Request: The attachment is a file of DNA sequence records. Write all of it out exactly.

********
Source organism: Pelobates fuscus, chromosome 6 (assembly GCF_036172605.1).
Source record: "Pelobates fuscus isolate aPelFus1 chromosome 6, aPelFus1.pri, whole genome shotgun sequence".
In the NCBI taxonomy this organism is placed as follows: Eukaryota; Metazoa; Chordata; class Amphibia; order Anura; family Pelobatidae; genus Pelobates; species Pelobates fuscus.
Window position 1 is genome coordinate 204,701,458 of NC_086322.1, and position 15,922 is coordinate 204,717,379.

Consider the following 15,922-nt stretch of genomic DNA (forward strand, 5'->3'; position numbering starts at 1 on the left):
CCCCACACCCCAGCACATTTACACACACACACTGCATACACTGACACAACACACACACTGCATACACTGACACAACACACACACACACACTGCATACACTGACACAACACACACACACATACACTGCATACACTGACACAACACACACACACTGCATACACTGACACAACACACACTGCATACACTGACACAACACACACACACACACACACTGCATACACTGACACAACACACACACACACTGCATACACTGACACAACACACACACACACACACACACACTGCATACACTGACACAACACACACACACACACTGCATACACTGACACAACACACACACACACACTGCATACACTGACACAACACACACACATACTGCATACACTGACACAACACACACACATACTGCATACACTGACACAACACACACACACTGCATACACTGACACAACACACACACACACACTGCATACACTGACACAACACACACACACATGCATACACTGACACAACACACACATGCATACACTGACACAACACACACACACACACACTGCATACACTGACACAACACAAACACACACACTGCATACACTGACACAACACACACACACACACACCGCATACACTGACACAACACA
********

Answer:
Source organism: Pelobates fuscus, chromosome 6 (assembly GCF_036172605.1).
Source record: "Pelobates fuscus isolate aPelFus1 chromosome 6, aPelFus1.pri, whole genome shotgun sequence".
In the NCBI taxonomy this organism is placed as follows: Eukaryota; Metazoa; Chordata; class Amphibia; order Anura; family Pelobatidae; genus Pelobates; species Pelobates fuscus.
Window position 1 is genome coordinate 204,701,458 of NC_086322.1, and position 15,922 is coordinate 204,717,379.

Consider the following 15,922-nt stretch of genomic DNA (forward strand, 5'->3'; position numbering starts at 1 on the left):
CCCCACACCCCAGCACATTTACACACACACACTGCATACACTGACACAACACACACACTGCATACACTGACACAACACACACACACACACTGCATACACTGACACAACACACACACACATACACTGCATACACTGACACAACACACACACACTGCATACACTGACACAACACACACTGCATACACTGACACAACACACACACACACACACACTGCATACACTGACACAACACACACACACACTGCATACACTGACACAACACACACACACACACACACACACTGCATACACTGACACAACACACACACACACACTGCATACACTGACACAACACACACACACACACTGCATACACTGACACAACACACACACATACTGCATACACTGACACAACACACACACATACTGCATACACTGACACAACACACACACACTGCATACACTGACACAACACACACACACACACTGCATACACTGACACAACACACACACACATGCATACACTGACACAACACACACATGCATACACTGACACAACACACACACACACACACTGCATACACTGACACAACACAAACACACACACTGCATACACTGACACAACACACACACACACACACCGCATACACTGACACAACACA